Securities Agency Seeks More Power

by Mark Friedman  on Monday, Jan. 5, 2009 12:00 am  

Heath Abshure: Variable annuities are "unsuitable for certain types of investors."

The most common type of complaint the Arkansas Securities Department receives is one it has no authority to investigate: buyer's remorse among people who buy annuities.

One complaint came from a couple in their 70s who listened to an insurance agent and invested $120,000 of their liquid net worth of about $125,000 in three flexible premium deferred annuities, according to Phyllis Shelby, chief investigator at the Securities Department, who listed the account in a report to Arkansas Business.

The couple "understood that after a period of five years they could withdraw their money," Shelby said in her report. "However, when they began to contact the insurance company, they were told they could not withdraw their money for another 10 years."

After calling an attorney, the couple learned they couldn't withdraw more than 10 percent of the value of the annuities each year without being hit with a 10 percent penalty. And that penalty was in place for the life of the product.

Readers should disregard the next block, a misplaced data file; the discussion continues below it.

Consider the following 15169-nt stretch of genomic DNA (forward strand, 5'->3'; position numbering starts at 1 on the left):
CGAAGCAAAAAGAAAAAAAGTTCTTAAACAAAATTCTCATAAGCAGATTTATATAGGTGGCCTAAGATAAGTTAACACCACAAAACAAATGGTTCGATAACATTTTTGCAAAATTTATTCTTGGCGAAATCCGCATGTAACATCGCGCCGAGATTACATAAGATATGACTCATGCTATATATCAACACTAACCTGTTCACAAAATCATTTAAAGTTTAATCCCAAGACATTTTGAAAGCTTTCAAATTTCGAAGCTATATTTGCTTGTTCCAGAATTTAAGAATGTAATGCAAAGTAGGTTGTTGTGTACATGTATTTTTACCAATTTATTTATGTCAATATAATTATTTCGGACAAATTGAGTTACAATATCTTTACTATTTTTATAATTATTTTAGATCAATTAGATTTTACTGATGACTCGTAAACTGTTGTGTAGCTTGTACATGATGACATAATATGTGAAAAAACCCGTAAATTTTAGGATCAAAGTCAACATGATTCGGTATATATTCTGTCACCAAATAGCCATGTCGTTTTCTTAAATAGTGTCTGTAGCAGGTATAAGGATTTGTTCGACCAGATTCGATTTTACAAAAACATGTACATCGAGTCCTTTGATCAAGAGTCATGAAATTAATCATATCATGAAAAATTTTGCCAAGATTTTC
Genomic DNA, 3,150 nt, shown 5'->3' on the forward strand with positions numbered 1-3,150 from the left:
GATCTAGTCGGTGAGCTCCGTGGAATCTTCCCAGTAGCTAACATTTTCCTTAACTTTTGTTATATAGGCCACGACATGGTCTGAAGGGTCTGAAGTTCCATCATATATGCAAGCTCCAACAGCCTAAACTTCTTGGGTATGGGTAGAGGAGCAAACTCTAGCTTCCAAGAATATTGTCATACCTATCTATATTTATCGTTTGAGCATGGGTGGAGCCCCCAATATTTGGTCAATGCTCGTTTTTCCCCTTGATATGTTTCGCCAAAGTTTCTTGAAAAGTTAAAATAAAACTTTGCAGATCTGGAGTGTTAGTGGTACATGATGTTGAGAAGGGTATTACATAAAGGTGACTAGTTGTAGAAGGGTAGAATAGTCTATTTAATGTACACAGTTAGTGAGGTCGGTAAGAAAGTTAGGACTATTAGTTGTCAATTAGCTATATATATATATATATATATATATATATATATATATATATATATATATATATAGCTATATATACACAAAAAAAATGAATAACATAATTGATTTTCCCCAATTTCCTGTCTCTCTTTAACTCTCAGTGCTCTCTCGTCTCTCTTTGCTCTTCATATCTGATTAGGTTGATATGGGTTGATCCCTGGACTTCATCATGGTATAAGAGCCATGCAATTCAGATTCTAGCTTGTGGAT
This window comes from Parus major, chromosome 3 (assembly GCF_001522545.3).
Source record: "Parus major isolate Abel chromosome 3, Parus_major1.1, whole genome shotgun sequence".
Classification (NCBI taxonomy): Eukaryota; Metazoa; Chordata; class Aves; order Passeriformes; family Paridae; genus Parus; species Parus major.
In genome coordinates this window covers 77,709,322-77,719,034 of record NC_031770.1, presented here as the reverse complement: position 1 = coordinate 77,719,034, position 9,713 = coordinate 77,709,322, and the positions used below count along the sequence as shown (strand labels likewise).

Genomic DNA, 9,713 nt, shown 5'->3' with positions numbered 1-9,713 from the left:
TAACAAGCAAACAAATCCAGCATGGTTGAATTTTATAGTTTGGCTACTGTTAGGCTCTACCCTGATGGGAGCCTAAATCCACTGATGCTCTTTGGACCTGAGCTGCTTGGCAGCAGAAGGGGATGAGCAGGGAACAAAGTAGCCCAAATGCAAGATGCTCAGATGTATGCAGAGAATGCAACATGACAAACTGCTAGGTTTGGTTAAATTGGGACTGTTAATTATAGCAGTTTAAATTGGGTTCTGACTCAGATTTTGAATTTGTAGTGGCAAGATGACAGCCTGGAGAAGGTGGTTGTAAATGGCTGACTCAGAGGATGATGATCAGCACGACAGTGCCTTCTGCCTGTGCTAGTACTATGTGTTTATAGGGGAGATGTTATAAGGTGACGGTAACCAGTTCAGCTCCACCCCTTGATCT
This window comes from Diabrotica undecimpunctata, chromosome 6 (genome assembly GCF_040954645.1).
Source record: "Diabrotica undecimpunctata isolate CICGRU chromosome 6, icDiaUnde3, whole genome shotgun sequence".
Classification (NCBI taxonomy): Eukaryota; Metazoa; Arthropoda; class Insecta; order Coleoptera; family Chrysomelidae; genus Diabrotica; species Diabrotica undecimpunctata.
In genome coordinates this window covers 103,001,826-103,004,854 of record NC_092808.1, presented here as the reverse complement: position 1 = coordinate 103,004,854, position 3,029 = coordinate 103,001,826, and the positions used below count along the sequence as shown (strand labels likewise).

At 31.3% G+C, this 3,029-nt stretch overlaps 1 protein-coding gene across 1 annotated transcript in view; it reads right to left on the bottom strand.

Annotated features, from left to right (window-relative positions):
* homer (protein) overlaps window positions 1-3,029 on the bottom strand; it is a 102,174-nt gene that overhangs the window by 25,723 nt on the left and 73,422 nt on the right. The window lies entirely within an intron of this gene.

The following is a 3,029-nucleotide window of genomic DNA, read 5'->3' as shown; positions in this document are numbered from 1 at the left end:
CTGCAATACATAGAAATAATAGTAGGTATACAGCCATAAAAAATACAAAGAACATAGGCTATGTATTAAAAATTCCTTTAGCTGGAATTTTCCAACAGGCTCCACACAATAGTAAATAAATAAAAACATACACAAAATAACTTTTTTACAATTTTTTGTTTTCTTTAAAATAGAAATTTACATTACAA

Shelby said that insurance agents push annuities because they can receive fees and commissions, which in some cases can be around 8 percent.

"We believe the commission is the motivating factor" for selling the products, Shelby said.

The Securities Department must refer such complaints to the Arkansas Insurance Department, which regulates variable and equity-indexed annuities.

But Arkansas Securities Commissioner A. Heath Abshure hopes to change that. In the upcoming legislative session, he will lobby for legislation that would give the Securities Department the authority to regulate variable annuities and equity-indexed annuities.

Arkansas Insurance Department Commissioner Julie Benafield Bowman said in a statement to Arkansas Business last week that her agency is working with the Securities Department on the issue.

Still, Abshure could have an uphill battle. In most states, insurance departments regulate variable and equity-indexed annuities. And the Arkansas Securities Department tried to get the legislation passed in a previous session to no avail. 

While some insurance agents support the move, the Arkansas chapter of the National Association of Insurance & Financial Advisors opposes the change and plans on fighting it.

"We feel that the Arkansas Insurance Department has done a good job at regulating these," said Mark Lowery, executive director of the Arkansas chapter of the National Association of Insurance & Financial Advisors. "We feel like it should stay under the regulation of the Insurance Department."

Others are bracing for the potential loss of business.



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